To learn more about comparing 3D printers, continue reading our shopping guide to help find a model that's right for you.
3D printing involves a vastly different process than printing on a piece of paper with an inkjet printer. A 3D-printed object is exactly that — a three-dimensional, physical object. Most consumer-grade 3D printers produce objects in various forms of plastic. However, other printers can create objects from a wider variety of materials, including metals, wood, concrete, and even chocolate or confectioners sugar.
The first step in 3D printing is the creation of a model. This can be done with software or through the use of a 3D scanner. (There are also plenty of places to simply download 3D models online.) The 3D printer brings the models to life, building an actual object from the computer drawing.
Large manufacturing companies have used 3D modeling and printing for a few decades. But as the price of 3D printing has dropped, and the technology has evolved, manufacturers now sell smaller printers for use at home.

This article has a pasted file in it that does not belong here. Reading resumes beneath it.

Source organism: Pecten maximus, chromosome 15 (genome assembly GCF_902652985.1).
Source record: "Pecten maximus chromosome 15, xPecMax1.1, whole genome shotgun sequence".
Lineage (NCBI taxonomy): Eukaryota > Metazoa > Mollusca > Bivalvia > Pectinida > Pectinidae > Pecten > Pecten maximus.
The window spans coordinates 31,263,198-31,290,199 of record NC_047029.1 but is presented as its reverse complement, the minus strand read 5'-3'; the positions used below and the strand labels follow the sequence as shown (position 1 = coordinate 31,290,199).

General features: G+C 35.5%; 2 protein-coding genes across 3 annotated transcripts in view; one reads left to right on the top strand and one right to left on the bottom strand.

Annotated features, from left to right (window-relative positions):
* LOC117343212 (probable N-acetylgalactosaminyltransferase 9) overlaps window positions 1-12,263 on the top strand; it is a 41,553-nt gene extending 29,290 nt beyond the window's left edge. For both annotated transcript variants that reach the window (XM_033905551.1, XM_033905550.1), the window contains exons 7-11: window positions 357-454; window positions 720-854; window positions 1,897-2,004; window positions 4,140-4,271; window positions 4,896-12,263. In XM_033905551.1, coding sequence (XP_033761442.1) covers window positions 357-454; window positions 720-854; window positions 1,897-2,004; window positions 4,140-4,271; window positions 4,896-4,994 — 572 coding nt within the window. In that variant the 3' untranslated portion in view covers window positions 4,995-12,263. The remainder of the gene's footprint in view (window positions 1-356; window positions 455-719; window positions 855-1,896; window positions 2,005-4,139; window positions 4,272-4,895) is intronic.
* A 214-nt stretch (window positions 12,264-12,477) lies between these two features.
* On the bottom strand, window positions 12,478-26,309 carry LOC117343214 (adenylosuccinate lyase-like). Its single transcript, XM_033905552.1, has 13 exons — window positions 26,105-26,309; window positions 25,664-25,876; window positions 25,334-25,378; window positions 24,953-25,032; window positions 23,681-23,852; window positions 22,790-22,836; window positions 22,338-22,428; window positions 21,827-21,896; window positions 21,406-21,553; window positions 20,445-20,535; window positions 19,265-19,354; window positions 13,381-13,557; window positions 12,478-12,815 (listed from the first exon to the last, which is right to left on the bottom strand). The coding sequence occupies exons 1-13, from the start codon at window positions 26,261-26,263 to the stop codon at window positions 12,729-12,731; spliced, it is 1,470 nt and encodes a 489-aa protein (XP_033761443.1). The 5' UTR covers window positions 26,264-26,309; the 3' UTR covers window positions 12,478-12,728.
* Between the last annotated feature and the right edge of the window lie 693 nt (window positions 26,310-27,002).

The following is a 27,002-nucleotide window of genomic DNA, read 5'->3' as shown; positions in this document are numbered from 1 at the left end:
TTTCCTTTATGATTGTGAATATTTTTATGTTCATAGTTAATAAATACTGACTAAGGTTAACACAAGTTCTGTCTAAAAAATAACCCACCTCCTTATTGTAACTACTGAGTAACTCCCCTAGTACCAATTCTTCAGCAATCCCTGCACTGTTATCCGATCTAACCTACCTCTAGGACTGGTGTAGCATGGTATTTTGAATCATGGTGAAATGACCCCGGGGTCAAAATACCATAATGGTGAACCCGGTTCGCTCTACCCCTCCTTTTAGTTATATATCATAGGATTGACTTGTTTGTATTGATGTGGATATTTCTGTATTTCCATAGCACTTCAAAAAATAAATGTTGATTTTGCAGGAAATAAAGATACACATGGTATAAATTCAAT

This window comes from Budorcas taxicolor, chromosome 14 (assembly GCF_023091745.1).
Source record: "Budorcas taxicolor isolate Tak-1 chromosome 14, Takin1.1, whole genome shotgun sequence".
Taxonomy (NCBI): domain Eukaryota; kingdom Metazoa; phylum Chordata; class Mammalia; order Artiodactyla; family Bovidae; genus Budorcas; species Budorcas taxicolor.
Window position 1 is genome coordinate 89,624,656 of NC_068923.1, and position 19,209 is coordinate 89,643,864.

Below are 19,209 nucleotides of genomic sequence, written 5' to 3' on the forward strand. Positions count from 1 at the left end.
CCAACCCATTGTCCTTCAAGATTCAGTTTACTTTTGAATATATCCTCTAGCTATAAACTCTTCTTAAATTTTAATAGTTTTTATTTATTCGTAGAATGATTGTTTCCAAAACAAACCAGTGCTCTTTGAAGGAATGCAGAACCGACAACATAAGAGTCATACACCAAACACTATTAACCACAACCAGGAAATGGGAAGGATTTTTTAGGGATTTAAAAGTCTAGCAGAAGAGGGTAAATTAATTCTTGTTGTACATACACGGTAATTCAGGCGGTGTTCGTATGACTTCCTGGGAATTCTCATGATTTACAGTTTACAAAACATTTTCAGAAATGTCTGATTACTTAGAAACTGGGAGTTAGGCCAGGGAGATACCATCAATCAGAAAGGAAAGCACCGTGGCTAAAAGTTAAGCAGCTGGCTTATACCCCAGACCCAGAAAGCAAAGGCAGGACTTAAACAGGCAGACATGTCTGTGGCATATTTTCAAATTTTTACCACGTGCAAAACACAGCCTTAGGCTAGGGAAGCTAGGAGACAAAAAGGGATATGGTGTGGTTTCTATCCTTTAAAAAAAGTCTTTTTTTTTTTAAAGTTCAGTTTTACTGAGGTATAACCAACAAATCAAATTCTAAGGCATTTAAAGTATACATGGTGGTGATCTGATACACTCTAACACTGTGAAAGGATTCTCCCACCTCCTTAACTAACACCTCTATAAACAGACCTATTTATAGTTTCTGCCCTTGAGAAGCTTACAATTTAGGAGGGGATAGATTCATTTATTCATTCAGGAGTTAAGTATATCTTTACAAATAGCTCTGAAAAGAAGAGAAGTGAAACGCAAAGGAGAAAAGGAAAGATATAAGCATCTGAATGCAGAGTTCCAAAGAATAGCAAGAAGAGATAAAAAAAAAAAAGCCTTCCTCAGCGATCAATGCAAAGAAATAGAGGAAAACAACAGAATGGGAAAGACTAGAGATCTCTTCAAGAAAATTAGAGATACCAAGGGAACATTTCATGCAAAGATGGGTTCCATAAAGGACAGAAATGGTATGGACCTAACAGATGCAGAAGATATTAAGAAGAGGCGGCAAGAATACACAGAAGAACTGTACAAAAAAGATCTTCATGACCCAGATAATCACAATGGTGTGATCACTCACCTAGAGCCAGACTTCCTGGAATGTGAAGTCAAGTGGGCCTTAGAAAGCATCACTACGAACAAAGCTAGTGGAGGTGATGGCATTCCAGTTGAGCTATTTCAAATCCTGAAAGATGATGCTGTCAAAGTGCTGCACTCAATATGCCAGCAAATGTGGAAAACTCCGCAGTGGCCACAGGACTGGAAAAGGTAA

Three major types of 3D printers are available today, though only two of those are typically affordable for home us. Each type has a few pros and cons, as we’ll discuss next.
FDM, short for Fused Deposition Modeling, is the most common type of desktop 3D printer. The FDM printer uses a spool of filament, typically plastic, as the print material. The filament is melted in an extruder, then deposited onto the print bed, layer by layer. The layers fuse as they cool. FDM printers work faster than other 3D printer types and cost less than other types. However, this type of printer requires regular maintenance and frequent cleaning. The extruder can clog, especially when using a specialty filament, so some knowledge is needed for occasional repair.
SLA, short for Stereolithography, works in a very different manner. Instead of the melted filament of an FDM printer, a reservoir of liquid resin is used to create 3D objects. The SLA printer uses ultraviolet light to harden the resin in precise spots, producing one layer after another. SLA printers work well for creating very high-specification designs because of the thinness in the layers. However, the final liquid resin objects have a brittle consistency. You also will experience a lot of messy leftover material with this type of 3D printer.
SLS, or Laser Sintering, makes use of a powdered material to create the 3D objects. A laser heats the powder to make it solid. Very few SLS printers are offered at an affordable price point, so you won’t find a lot of SLS 3D printers in use in homes. These printers are extremely precise, allowing for high-level models.